Deploy on heroku

The above code will build and deploy, by simply pushing the code to heroku:

heroku push origin master

We can see what it is doing with heroku logs --tail:

Here’s where it starts the build and then kills the old app:

2020-01-05T03:45:31.000000+00:00 app[api]: Build started by user ...
2020-01-05T03:45:50.450898+00:00 heroku[web.1]: Restarting
2020-01-05T03:45:50.454311+00:00 heroku[web.1]: State changed from up to starting
2020-01-05T03:45:50.244579+00:00 app[api]: Deploy 399e1c85 by user ...
2020-01-05T03:45:50.244579+00:00 app[api]: Release v24 created by user ...
2020-01-05T03:45:50.701533+00:00 heroku[web.1]: Starting process with command `./target/release/hello_rust`
2020-01-05T03:45:51.741040+00:00 heroku[web.1]: Stopping all processes with SIGTERM
2020-01-05T03:45:51.819864+00:00 heroku[web.1]: Process exited with status 143

Oddly, it seems to start the app before “State changed from starting to up” but it will fail if we’re not listening on the right port, so maybe that is as expected:

2020-01-05T03:45:52.343368+00:00 app[web.1]: listening on port 49517...
2020-01-05T03:45:53.322238+00:00 heroku[web.1]: State changed from starting to up
2020-01-05T03:45:53.303486+00:00 app[web.1]: socket connection accepted,
2020-01-05T03:45:53.303545+00:00 app[web.1]: not doing anything yet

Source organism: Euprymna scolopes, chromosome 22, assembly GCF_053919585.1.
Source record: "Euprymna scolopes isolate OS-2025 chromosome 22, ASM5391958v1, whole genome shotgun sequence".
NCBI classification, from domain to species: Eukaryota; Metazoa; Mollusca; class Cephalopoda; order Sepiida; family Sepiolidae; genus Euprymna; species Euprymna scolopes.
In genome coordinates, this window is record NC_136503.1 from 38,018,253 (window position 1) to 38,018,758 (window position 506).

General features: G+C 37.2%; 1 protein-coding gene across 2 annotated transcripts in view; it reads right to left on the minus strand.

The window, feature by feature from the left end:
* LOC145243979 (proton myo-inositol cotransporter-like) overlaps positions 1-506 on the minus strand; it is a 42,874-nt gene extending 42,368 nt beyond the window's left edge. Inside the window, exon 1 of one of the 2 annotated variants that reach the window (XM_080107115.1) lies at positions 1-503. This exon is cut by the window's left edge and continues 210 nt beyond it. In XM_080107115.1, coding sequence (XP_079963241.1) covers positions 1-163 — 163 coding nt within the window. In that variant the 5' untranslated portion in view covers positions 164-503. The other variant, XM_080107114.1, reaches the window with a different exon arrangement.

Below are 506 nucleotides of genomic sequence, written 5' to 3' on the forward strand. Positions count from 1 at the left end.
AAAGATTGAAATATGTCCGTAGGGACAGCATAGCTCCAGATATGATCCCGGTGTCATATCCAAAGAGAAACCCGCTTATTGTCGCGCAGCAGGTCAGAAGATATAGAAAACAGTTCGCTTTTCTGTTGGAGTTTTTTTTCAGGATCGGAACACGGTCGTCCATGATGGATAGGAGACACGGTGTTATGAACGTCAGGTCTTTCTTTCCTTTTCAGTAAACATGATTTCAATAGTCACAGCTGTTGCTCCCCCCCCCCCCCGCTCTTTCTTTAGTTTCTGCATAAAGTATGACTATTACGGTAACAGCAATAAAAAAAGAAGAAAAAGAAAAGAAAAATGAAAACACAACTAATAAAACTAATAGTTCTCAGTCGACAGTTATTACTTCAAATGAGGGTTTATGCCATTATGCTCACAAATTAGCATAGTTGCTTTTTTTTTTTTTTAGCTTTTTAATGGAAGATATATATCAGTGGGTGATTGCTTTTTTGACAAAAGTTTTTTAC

2020-01-05T03:45:53.303619+00:00 app[web.1]: listening on port 49517...
2020-01-05T03:45:53.313259+00:00 app[web.1]: socket connection accepted,
2020-01-05T03:45:53.313285+00:00 app[web.1]: not doing anything yet
2020-01-05T03:45:53.313370+00:00 app[web.1]: listening on port 49517...
2020-01-05T03:46:28.000000+00:00 app[api]: Build succeeded
2020-01-05T03:46:48.251168+00:00 heroku[router]: at=error code=H13 desc="Connection closed without response" method=GET path="/" request_id=a0d630d9-790a-47db-87af-67e680b27907 fwd="" dyno=web.1 connect=1ms service=1ms status=503 bytes=0 protocol=https

So, the first socket connection above is some internal heroku checker, then when I attempt to go to the app URL in the browser, it fails (as expected).

Async read and write

I tried to keep the code clear with as little magic as possible. It’s a bit verbose (without even handling HTTP in any general way), but I found it helpful to see the details of read and write.

Note that adding use tokio::prelude::*; allows calling of read_line (defined in tokio::io::AsyncBufReadExt) and write_all (defined in tokio::io::AsyncWriteExt).
The additional code reads the bytes from the socket line by line until we get the the end of the HTTP Request (signalled by a blank line). So we look for two CLRFs (one at the end of the last header line and one for the blank line).